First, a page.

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## How many simplicial complexes on n vertices up to homotopy equivalence?

Fix a number $n$, and define $\gamma(n)$ to be the number of simplicial complexes on $n$ unlabeled vertices up to homotopy equivalence. It is unlikely that an explicit formula exists, but what is known about the growth of $\gamma(n)$ as $n$ increases?

This seems to be a fairly basic generalization of "how many non-isomorphic graphs on $n$ unlabeled vertices?" but while this problem even has an OEIS entry, I can't find any decent references or calculations for $\gamma$.

Note: I do not mean to ask about the Dedekind number which simply counts all possible simplicial complexes on $n$ vertices without regard to homotopy equivalence.

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What would an answer to this question say in connection with the word problem via fundamental groups? – Fernando Muro Jul 18 at 22:18
Your question makes me wonder whether the paper "On f-vectors and homology" by A. Bj"orner and G. Kalai would be of help at least with the (much easier??) question of how many different sequences of Betti number are achievable for fixed number of vertices. I don't have access right now to that paper though. – Patricia Hersh Jul 19 at 1:38
@Tricia: A major step in the Björner/Kalai paper is that, by applying algebraic shifting, one can reduce problems relating f-vectors and homology down to shifted complexes. Since shifted complexes are (among other nice properties) always bouquets of spheres, the problem you mention indeed looks quite tractable. – Russ Woodroofe Jul 19 at 23:16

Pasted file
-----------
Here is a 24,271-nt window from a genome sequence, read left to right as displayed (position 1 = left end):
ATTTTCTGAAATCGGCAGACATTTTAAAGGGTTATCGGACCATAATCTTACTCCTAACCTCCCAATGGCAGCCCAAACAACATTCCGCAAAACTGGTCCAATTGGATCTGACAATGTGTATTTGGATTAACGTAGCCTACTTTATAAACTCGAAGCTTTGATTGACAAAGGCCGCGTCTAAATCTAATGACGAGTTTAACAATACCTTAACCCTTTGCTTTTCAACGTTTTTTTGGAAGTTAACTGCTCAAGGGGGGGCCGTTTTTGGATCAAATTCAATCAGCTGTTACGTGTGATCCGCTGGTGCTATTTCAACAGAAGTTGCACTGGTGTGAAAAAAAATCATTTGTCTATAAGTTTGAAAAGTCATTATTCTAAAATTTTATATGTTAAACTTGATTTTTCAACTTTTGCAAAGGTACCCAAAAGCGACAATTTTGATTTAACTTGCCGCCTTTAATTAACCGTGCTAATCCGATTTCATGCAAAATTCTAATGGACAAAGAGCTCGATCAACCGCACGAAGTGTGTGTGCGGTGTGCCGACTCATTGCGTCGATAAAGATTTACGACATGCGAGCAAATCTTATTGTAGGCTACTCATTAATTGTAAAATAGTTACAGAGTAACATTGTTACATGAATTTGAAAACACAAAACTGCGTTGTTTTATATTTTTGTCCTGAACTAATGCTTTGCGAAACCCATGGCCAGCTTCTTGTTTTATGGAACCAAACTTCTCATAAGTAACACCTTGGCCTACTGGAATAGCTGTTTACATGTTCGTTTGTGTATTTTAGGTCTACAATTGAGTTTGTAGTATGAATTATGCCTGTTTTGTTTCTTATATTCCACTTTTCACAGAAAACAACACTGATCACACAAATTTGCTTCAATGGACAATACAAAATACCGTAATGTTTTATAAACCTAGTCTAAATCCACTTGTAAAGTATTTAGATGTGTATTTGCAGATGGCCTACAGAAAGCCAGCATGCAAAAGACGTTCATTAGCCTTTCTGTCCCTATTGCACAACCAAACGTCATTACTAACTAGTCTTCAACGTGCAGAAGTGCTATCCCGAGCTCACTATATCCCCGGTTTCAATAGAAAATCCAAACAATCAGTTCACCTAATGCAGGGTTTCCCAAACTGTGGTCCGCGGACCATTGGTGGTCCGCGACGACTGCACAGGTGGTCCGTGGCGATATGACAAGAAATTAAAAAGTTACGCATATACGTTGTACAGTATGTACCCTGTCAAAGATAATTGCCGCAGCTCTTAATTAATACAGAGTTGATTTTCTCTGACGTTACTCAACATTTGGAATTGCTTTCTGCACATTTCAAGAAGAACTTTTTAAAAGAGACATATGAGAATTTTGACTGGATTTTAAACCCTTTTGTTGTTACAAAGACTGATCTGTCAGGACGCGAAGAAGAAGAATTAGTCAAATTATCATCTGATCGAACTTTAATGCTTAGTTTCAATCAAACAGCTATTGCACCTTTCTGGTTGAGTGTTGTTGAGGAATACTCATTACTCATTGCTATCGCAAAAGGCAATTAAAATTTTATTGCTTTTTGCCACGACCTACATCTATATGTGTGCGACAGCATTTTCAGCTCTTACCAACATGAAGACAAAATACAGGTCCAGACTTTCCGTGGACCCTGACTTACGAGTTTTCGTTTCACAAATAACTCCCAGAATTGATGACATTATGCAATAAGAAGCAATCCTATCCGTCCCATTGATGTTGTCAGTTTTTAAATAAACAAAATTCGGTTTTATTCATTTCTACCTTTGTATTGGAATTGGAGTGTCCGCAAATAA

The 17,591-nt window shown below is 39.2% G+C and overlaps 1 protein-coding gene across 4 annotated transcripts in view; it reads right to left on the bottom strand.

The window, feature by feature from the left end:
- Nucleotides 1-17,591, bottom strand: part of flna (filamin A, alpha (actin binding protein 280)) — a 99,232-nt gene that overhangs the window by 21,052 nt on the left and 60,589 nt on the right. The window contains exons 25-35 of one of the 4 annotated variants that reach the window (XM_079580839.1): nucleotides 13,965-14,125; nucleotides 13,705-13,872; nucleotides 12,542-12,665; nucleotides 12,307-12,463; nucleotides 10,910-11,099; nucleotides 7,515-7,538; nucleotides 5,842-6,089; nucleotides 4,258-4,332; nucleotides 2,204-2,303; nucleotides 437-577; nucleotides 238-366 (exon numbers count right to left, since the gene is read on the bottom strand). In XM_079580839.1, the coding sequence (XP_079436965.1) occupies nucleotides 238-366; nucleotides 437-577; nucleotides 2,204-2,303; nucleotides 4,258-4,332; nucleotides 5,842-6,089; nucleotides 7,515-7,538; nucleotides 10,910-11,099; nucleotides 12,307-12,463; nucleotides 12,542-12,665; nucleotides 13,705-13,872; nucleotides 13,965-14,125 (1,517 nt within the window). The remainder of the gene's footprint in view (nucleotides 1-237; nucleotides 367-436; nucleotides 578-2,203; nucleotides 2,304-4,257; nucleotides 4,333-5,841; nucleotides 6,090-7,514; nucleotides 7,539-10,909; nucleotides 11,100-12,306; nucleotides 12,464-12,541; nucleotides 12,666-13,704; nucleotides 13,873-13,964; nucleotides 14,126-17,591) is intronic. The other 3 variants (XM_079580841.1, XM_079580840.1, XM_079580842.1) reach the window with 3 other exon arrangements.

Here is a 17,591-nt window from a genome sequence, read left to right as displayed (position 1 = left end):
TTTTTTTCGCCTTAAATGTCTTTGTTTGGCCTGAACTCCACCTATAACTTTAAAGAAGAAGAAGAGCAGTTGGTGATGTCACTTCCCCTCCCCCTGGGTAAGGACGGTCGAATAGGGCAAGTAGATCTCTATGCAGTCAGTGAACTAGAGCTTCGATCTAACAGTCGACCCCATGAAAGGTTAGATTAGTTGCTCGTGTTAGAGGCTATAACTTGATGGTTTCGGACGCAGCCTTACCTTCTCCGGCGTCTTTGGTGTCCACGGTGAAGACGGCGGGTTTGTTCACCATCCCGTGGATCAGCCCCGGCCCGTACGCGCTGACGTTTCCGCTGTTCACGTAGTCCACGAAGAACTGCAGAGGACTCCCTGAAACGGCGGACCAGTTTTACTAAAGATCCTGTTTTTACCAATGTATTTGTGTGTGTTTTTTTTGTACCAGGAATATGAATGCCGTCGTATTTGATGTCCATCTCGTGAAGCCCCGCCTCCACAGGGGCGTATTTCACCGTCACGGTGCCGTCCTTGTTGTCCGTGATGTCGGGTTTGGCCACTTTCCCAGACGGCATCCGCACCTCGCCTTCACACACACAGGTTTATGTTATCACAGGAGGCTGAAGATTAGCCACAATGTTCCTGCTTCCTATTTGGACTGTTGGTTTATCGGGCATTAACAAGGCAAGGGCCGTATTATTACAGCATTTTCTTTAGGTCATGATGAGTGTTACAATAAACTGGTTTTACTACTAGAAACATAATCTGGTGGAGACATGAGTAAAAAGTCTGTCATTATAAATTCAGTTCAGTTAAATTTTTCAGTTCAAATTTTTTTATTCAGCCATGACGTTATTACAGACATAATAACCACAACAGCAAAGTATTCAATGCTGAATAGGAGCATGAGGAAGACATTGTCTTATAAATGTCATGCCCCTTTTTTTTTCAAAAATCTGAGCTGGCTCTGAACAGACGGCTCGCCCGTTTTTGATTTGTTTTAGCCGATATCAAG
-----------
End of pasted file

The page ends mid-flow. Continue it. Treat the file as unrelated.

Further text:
Fernando Muro's argument seems convincing that getting an exact formula is likely to be impossible. But we still might find lower and upper bounds that give us a sense of the asymptotics.

We can get a lower bound by restricting to a subset, like graphs up to homotopy equivalence. This has a pretty nice generating function.

$\sum_{n=0}^\infty \gamma(n) q^n=\frac{1}{(1-q)^2(1-q^3)(1-q^4)^2(1-q^5)^3(1-q^6)^4\dots}=\frac{1}{(1-q)^2}\prod_{n=1}^\infty \frac{1}{(1-q^{n+2})^n}$

The reason for this is that you can identify a complex by the number of connected graphs of each Euler characteristic it contains. Then each complex shows up at whatever the minimal $n$ is to express it, which is just a sum over the graphs, and at each larger $n$. Since the number of possible Euler characteristics is quadratic in $n$, the number of new types at each $n$ is linear. You have two extra $1-q$ terms, one to account for the 1-vertex graph, and one to account for homotopy types showing up after the minimal $n$.

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